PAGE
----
Novel defense strategy could replace antibiotics

Published on November 23, 2023

Antibiotic-resistant bacteria are increasingly threatening the achievements of modern medicine. Silvio Brugger, infectiologist at the University Hospital Zurich, and his team are researching a new form of therapy: instead of fighting the infection with antibiotics, the aim is to change the microbiome of the respiratory tract so that pathogens have no chance there.

The human airways are not a sterile zone. Like the gut, the respiratory tract (from the nose to the lungs) is also colonized by various microorganisms, which together form the microbiome of the respiratory tract (respiratory microbiome) and perform important tasks for the “lung climate”. A central function of the respiratory microbiome is the defense against pathogens that can reach the lungs through external contact between the respiratory tract and the environment.

Antibiotics: Difficult development and rapid resistance

Antibiotics are often used to combat bacterial pathogens. However, more and more pathogens are becoming resistant to antibiotics and the drugs are therefore no longer effective for treating serious infections – with serious consequences worldwide if the life-saving drugs no longer work for patients who depend on them. Effective antibiotic treatments are also a key prerequisite for modern medical measures such as organ transplants and new oncological therapies.

The development of new antibiotics is difficult and only very few substances have been approved in recent years. Because most new antibiotics are based on modifications of existing antibiotics, resistance to the successors also develops quickly. Researchers are therefore looking for new approaches to fighting infections that help to reduce the use of antibiotics and thus maintain their effectiveness.

Strengthen the respiratory microbiome specifically against pathogens

In recent years, studies of the human respiratory microbiome have shown that certain benign bacteria have an inhibitory effect on two of the most dangerous bacteria, Streptococcus pneumoniae and Staphylococcus aureus. A research team led by Silvio Brugger, senior physician in the Clinic for Infectious Diseases and Hospital Hygiene at the USZ, is investigating in a research project how this inhibitory effect can be used for the treatment of bacterial infections. To this end, the team is investigating the interaction of benign and pathogenic bacteria in the microbiome of the respiratory tract using various models in the laboratory. Based on the knowledge of this interaction, the next step will be to find out how the microbiome can be altered through targeted manipulation so that pathogenic bacteria can no longer colonize the respiratory tract and thus prevent or combat infection. If the results from the laboratory are promising, they are tested in a final step in a clinical study in practice.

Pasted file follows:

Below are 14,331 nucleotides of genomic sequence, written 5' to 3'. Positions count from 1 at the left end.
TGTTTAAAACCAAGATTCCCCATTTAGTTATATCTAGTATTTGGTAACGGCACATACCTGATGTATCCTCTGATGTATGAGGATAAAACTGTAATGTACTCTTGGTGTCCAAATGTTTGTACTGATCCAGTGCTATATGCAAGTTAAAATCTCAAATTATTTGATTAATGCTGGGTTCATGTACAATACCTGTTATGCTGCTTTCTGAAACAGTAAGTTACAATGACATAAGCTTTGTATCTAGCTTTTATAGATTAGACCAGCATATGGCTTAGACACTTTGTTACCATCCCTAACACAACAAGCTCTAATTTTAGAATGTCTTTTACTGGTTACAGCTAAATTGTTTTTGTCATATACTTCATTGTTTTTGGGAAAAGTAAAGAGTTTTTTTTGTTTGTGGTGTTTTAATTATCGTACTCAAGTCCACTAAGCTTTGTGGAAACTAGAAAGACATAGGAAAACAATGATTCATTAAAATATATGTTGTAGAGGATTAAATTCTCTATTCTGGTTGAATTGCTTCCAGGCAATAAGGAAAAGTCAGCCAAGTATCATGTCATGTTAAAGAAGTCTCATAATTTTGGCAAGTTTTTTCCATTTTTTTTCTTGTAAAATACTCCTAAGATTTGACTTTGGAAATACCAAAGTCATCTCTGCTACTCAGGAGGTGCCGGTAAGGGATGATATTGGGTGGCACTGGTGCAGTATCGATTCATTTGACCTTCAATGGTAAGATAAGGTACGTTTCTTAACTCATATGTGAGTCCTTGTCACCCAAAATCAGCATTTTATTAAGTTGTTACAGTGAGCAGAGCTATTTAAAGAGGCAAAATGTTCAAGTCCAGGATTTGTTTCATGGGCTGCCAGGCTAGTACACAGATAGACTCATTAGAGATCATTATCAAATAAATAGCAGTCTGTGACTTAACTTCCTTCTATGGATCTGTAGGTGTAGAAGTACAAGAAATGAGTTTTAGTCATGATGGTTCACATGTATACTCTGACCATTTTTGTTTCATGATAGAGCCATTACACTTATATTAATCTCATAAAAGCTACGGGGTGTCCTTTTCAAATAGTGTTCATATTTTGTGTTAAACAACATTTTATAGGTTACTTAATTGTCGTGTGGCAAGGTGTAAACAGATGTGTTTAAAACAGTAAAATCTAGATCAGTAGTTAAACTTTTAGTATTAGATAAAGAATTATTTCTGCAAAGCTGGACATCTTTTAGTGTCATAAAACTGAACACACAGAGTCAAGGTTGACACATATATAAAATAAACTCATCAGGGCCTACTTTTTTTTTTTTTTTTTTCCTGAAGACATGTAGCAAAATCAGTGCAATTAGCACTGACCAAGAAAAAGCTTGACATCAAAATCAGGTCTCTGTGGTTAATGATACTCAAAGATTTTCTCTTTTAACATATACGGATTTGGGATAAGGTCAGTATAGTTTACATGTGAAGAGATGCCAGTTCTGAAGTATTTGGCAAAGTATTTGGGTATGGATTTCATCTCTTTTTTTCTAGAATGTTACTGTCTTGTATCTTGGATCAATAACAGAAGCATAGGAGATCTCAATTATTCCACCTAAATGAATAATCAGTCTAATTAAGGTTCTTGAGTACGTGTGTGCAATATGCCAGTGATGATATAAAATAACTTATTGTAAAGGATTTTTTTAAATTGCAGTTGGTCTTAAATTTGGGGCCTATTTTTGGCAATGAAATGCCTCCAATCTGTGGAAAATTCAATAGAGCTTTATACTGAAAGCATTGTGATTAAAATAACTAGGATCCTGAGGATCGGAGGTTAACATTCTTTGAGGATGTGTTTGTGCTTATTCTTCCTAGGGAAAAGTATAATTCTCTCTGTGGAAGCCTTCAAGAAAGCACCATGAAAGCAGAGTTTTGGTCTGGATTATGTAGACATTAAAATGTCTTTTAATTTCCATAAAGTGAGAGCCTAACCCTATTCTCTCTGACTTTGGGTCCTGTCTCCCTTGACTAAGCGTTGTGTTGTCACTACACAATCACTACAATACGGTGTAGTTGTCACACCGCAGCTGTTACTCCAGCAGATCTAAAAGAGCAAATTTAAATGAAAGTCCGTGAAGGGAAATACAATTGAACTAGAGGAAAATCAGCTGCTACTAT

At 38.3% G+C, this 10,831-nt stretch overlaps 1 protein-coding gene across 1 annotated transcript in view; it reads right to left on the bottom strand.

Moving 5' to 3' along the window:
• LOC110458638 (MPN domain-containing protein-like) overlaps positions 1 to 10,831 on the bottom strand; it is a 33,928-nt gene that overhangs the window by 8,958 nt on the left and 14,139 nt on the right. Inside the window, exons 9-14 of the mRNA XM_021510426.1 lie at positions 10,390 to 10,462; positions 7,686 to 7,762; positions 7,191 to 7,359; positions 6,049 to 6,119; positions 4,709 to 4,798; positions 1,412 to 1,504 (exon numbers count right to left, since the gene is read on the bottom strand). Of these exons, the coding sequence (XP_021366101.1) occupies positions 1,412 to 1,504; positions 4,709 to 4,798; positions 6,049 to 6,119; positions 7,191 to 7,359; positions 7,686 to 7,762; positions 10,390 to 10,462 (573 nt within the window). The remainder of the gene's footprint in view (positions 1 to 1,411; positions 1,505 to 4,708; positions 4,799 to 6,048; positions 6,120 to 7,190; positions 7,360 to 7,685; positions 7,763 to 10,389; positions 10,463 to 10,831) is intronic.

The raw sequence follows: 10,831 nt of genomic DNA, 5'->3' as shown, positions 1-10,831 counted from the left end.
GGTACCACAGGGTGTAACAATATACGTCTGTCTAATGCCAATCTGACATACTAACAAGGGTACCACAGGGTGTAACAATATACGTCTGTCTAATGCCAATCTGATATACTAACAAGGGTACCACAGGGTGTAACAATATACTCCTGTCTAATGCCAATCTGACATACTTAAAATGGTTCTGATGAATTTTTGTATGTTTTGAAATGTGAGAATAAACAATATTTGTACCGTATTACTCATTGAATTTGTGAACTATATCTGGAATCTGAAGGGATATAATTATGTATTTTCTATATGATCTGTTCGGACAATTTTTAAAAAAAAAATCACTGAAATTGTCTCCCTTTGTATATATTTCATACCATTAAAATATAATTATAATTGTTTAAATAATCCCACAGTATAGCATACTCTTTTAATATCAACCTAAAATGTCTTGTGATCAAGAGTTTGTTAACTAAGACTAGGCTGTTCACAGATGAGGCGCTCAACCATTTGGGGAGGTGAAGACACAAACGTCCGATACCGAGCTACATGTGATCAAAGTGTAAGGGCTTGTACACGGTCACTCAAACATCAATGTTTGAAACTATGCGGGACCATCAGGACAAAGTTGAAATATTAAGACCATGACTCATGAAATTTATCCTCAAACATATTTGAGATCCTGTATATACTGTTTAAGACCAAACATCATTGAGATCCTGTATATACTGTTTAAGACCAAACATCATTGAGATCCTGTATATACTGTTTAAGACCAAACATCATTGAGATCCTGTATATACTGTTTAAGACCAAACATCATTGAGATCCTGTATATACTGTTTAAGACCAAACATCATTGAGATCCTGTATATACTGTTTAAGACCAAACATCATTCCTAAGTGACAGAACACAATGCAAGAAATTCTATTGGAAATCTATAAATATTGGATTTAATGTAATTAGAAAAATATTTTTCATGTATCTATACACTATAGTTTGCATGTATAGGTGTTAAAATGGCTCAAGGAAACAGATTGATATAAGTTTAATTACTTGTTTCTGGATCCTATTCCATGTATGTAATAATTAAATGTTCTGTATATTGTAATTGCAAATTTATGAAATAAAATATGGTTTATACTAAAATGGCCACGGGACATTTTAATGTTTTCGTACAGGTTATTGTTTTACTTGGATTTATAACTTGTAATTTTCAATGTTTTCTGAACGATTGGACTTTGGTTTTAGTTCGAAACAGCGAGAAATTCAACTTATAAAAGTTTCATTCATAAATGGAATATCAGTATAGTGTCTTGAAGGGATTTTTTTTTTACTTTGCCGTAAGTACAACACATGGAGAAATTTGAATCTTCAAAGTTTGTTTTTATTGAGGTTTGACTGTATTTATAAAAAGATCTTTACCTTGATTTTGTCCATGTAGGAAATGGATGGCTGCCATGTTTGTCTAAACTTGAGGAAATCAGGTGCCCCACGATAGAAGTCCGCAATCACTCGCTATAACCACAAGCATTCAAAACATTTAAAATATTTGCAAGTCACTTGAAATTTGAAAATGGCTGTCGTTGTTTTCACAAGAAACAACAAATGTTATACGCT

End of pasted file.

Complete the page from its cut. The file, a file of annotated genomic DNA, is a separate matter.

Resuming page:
Therapy transferable to other pathogens and easy to implement

“If we succeed in doing this, it will be a completely new approach to combating bacterial infections without the use of antibiotics,” says Silvio Brugger. “Any non-use of antibiotics helps to prevent resistance and maintain the effectiveness of these drugs.” If the approach proves to be an effective therapy, it could also be used to develop targeted changes to the microbiome against other pathogenic bacteria. “And last but not least,” says Brugger, “this form of therapy could also be implemented in regions with limited resources in the healthcare sector and massively improve the treatment options for bacterial infections there.”

The project, which started in January 2023 and is funded by the Swiss National Science Foundation with an SNSF Starting Grant and by the Gebert-Rüf Foundation and FreeNovation, is expected to deliver initial results by the end of 2027.

Silvio Brugger, Prof. Dr. Dr. med.

Attending Physician with extended responsibilites, Department of Infectious Diseases and Hospital Epidemiology

Tel. +41 44 255 33 22
Specialties: Bacterial infections, especially of the respiratory tract, Chronic infections in the ORL area, Infections with immunodeficiencies (e.g. hyper-IgE syndrome)